Icaritin, epimedin C, icariside I, icariside II, and desmethylicaritin (purity > 98%) were purchased from Nanjing Jingzhu Medical Technology Co., Ltd. Uridine diphosphate glucuronic acid (UDPGA), magnesium chloride (MgCl2), alamethicin, D-saccharic-1, and 4-lactone were provided from Sigma-Aldrich (St. Louis, MO). Rat liver microsomes (RLM) and rat intestine microsomes (RIM) were prepared in our laboratory based on the protocol . HPLC grade methanol and acetonitrile were purchased from Dikma Scientific and Technology Co., Ltd. All other chemicals were of analytical grade.
Male Sprague-Dawley rats (180~220)g were provided by Guangdong Medical Laboratory Animal Center. The rats were kept in an animal room at constant temperature (24 ± 2)°C and humidity (60 ± 5)% with 12h of light/dark per day and free access to water and food. The animal protocols were approved and conducted in accordance with the guidelines of Laboratory Animal Ethics Committee of Zhengzhou University.
After the rats were fasted for 12h with free access to water before experiments, icaritin dissolved in 0.3% sodium carboxymethyl cellulose solution was orally administrated to rats at a dose of 100mg/kg. Blood samples were collected from external jugular vein into heparinized tubes and were separated by centrifuging at 13800g for 10min at 4°C, respectively. Bile samples were collected and recorded during 0–24h period after an abdominal incision anesthetized with 10% aqueous chloral hydrate. The urine and feces samples were collected separately during 0–24h period after oral administration. Small intestinal samples were obtained after oral administration for 24h. All blank samples were obtained in the same way.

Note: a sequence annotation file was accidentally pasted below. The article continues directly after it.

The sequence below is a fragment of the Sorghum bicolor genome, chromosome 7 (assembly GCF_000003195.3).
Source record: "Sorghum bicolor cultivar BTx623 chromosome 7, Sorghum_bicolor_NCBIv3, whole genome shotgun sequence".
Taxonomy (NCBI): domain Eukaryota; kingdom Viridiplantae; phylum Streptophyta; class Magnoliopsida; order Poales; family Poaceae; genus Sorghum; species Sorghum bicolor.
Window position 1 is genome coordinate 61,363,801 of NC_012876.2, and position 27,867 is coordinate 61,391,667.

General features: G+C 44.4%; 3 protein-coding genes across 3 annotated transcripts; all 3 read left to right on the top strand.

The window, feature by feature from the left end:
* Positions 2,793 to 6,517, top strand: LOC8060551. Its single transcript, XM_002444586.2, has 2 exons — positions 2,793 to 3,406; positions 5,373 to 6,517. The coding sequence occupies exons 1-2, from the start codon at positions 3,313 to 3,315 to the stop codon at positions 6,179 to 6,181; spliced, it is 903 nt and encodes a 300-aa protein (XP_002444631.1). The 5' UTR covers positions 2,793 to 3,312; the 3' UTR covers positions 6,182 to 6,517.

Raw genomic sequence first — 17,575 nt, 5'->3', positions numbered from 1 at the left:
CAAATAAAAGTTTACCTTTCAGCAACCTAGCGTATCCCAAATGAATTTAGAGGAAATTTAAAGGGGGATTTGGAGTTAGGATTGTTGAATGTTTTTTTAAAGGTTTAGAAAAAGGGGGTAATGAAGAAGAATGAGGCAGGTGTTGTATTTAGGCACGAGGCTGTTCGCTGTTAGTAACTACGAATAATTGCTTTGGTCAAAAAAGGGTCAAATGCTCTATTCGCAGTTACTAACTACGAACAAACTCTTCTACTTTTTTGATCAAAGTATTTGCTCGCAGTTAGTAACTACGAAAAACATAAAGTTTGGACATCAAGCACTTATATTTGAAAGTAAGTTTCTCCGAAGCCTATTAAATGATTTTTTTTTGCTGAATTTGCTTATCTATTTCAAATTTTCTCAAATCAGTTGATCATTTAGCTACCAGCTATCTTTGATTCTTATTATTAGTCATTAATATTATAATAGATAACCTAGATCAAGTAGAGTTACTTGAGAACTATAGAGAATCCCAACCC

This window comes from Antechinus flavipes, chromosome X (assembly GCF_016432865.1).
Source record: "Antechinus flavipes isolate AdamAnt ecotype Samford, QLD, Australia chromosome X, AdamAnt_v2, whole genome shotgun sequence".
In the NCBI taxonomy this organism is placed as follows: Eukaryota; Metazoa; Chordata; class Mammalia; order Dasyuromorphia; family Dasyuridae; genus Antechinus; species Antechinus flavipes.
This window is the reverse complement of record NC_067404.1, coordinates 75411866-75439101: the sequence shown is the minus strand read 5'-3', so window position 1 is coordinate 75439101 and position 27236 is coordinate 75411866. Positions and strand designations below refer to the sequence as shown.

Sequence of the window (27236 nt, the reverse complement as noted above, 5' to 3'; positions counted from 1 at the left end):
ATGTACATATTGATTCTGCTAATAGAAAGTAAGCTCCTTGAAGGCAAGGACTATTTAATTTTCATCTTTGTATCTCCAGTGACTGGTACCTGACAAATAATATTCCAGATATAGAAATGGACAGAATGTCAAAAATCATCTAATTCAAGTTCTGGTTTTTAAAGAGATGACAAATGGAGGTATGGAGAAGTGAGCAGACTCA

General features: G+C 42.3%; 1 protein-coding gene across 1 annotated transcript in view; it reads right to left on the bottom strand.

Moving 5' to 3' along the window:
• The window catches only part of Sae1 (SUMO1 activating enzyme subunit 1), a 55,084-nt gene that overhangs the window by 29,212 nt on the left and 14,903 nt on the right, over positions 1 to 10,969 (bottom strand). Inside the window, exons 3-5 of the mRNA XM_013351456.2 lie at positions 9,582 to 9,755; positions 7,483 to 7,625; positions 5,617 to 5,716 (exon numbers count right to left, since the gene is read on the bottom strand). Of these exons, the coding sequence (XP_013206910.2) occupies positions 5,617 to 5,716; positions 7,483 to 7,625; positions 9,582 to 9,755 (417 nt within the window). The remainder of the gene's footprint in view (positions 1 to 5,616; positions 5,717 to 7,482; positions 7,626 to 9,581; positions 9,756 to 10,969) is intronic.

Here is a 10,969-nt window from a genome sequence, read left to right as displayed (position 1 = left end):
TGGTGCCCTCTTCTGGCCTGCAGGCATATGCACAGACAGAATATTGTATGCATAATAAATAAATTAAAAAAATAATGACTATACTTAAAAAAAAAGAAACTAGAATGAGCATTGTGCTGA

Before experiments, all biosamples were stored at −20°C. In this work, solid phase extraction method was applied to pretreat all samples. Before use, C18 columns (3cm3, 60mg) were first preconditioned and equilibrated with 3mL of methanol and 3mL of water, respectively. Urine samples were evaporated and concentrated at 40°C under reduced pressure. Feces samples and small intestinal samples were dried in air and stirred into powder. And then they were treated with an ultrasonic bath for 30min. The filtrate was combined and evaporated to dryness at 40°C in vacuum. The residue was reconstituted with water. Plasma, urine, bile, feces, and small intestinal samples were loaded on pretreated columns. The residue was reconstituted in 200μL of 60% methanol and filtered through a 0.22μm membrane until injection.